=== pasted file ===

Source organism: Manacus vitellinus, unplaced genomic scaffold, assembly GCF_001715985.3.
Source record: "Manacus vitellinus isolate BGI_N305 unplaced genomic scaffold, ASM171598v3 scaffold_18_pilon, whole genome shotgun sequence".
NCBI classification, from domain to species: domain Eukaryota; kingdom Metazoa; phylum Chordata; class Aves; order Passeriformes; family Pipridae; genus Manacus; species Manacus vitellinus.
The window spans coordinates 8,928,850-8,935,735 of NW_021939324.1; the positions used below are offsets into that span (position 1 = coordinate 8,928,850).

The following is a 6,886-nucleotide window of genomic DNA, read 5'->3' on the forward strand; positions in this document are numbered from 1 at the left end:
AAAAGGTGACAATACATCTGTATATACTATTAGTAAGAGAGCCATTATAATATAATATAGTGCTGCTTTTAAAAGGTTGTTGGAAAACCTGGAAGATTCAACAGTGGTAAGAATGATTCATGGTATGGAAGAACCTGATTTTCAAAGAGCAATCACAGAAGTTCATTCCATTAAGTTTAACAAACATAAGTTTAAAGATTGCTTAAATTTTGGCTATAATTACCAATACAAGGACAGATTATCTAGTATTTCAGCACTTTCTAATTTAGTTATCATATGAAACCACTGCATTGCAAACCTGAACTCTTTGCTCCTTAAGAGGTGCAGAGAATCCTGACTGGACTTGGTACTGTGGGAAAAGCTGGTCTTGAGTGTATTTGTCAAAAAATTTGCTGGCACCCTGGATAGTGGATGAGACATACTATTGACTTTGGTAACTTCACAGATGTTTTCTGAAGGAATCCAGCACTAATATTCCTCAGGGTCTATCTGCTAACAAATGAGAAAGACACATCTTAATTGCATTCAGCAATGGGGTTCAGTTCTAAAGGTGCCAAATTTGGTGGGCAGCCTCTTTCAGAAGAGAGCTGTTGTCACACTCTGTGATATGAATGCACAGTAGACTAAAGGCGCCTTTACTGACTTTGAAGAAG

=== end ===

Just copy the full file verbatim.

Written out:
Source organism: Manacus vitellinus, unplaced genomic scaffold, assembly GCF_001715985.3.
Source record: "Manacus vitellinus isolate BGI_N305 unplaced genomic scaffold, ASM171598v3 scaffold_18_pilon, whole genome shotgun sequence".
NCBI classification, from domain to species: domain Eukaryota; kingdom Metazoa; phylum Chordata; class Aves; order Passeriformes; family Pipridae; genus Manacus; species Manacus vitellinus.
The window spans coordinates 8,928,850-8,935,735 of NW_021939324.1; the positions used below are offsets into that span (position 1 = coordinate 8,928,850).

The following is a 6,886-nucleotide window of genomic DNA, read 5'->3' on the forward strand; positions in this document are numbered from 1 at the left end:
AAAAGGTGACAATACATCTGTATATACTATTAGTAAGAGAGCCATTATAATATAATATAGTGCTGCTTTTAAAAGGTTGTTGGAAAACCTGGAAGATTCAACAGTGGTAAGAATGATTCATGGTATGGAAGAACCTGATTTTCAAAGAGCAATCACAGAAGTTCATTCCATTAAGTTTAACAAACATAAGTTTAAAGATTGCTTAAATTTTGGCTATAATTACCAATACAAGGACAGATTATCTAGTATTTCAGCACTTTCTAATTTAGTTATCATATGAAACCACTGCATTGCAAACCTGAACTCTTTGCTCCTTAAGAGGTGCAGAGAATCCTGACTGGACTTGGTACTGTGGGAAAAGCTGGTCTTGAGTGTATTTGTCAAAAAATTTGCTGGCACCCTGGATAGTGGATGAGACATACTATTGACTTTGGTAACTTCACAGATGTTTTCTGAAGGAATCCAGCACTAATATTCCTCAGGGTCTATCTGCTAACAAATGAGAAAGACACATCTTAATTGCATTCAGCAATGGGGTTCAGTTCTAAAGGTGCCAAATTTGGTGGGCAGCCTCTTTCAGAAGAGAGCTGTTGTCACACTCTGTGATATGAATGCACAGTAGACTAAAGGCGCCTTTACTGACTTTGAAGAAG